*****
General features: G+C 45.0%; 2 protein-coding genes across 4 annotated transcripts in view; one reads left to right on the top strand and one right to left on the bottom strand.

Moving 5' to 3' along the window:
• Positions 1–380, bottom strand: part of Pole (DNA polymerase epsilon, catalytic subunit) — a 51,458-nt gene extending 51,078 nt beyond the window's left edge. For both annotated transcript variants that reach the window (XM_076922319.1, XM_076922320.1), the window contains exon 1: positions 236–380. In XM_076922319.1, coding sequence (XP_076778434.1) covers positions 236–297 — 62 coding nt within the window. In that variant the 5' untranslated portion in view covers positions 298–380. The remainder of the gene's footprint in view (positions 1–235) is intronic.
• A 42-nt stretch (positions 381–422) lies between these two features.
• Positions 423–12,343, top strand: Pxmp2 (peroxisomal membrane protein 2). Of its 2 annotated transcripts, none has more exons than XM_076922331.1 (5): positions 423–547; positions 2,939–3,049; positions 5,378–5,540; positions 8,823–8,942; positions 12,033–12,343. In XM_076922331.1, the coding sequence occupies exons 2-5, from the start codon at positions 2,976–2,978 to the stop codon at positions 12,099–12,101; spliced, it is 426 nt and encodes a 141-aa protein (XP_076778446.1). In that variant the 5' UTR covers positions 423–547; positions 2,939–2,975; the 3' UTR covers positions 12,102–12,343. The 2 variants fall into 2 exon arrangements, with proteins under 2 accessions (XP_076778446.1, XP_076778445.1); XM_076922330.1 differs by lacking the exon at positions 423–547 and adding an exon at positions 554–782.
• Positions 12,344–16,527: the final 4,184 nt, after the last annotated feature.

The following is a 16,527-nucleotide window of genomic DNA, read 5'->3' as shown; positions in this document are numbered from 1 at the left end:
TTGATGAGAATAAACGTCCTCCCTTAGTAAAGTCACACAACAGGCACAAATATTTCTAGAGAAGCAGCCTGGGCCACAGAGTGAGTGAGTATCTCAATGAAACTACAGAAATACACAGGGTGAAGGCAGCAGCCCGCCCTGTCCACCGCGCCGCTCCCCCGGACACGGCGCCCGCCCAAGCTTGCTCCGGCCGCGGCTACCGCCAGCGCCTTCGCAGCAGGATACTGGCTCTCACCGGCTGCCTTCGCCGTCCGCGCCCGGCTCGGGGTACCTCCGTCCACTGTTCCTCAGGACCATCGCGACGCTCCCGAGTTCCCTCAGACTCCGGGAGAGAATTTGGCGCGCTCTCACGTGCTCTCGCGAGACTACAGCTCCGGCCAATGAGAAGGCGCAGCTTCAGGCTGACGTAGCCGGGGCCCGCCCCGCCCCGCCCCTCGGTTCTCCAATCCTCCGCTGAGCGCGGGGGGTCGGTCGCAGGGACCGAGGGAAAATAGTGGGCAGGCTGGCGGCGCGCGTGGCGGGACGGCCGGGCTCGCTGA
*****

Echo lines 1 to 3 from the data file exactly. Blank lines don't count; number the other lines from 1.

General features: G+C 45.0%; 2 protein-coding genes across 4 annotated transcripts in view; one reads left to right on the top strand and one right to left on the bottom strand.

Moving 5' to 3' along the window:
• Positions 1–380, bottom strand: part of Pole (DNA polymerase epsilon, catalytic subunit) — a 51,458-nt gene extending 51,078 nt beyond the window's left edge. For both annotated transcript variants that reach the window (XM_076922319.1, XM_076922320.1), the window contains exon 1: positions 236–380. In XM_076922319.1, coding sequence (XP_076778434.1) covers positions 236–297 — 62 coding nt within the window. In that variant the 5' untranslated portion in view covers positions 298–380. The remainder of the gene's footprint in view (positions 1–235) is intronic.